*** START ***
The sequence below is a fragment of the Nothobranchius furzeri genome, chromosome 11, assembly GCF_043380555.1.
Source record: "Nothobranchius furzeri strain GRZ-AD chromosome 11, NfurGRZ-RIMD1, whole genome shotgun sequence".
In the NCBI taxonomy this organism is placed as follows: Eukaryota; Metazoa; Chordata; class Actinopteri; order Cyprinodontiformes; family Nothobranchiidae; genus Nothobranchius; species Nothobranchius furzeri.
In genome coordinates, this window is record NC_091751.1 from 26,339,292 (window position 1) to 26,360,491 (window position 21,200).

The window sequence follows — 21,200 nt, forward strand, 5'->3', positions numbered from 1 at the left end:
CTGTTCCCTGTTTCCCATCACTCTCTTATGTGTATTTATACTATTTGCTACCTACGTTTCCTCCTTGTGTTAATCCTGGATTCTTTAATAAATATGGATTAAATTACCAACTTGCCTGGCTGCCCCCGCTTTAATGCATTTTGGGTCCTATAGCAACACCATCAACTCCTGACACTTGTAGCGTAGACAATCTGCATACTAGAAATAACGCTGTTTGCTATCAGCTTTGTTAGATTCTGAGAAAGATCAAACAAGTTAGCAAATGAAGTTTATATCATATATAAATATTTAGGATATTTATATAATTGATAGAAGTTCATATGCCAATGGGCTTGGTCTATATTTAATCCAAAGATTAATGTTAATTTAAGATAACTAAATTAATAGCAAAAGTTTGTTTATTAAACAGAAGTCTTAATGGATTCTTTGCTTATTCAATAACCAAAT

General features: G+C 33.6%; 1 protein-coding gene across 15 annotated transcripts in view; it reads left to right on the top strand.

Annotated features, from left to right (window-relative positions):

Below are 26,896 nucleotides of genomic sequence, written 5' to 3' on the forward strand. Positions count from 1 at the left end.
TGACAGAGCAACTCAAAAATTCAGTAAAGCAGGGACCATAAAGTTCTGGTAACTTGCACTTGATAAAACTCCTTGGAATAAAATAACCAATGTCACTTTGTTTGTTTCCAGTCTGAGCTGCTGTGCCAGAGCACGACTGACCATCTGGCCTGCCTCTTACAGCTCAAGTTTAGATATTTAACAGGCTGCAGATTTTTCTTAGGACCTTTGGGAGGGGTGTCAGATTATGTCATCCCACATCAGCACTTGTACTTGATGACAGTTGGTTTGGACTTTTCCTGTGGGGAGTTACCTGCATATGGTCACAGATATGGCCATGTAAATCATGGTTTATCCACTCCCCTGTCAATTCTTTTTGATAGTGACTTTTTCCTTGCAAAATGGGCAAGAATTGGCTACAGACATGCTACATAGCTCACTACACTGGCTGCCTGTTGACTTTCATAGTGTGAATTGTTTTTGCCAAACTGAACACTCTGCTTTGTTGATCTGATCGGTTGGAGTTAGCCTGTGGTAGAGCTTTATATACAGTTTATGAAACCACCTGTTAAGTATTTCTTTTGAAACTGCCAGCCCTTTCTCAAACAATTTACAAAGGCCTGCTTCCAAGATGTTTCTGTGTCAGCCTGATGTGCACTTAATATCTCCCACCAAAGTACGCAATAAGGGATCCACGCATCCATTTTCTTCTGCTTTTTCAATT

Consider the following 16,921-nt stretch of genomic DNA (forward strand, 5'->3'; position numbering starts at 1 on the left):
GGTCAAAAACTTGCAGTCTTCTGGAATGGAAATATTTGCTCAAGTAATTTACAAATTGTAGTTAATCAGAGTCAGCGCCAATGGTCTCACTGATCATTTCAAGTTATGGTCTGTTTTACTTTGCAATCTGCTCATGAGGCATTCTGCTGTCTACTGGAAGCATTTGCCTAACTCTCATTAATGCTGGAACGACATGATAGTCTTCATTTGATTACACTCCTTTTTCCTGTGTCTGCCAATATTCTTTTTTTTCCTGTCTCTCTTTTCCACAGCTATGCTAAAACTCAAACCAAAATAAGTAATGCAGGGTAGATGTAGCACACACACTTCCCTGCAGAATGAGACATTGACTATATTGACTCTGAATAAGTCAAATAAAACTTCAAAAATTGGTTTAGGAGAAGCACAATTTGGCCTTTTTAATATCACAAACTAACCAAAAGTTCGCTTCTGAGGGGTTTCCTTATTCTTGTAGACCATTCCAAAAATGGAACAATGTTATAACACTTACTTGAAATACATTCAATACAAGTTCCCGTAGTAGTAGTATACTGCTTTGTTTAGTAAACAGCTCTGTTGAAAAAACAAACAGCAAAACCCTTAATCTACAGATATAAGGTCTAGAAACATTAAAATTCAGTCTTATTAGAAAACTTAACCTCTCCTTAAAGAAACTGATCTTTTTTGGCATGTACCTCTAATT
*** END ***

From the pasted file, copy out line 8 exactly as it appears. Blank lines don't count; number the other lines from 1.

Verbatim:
Annotated features, from left to right (window-relative positions):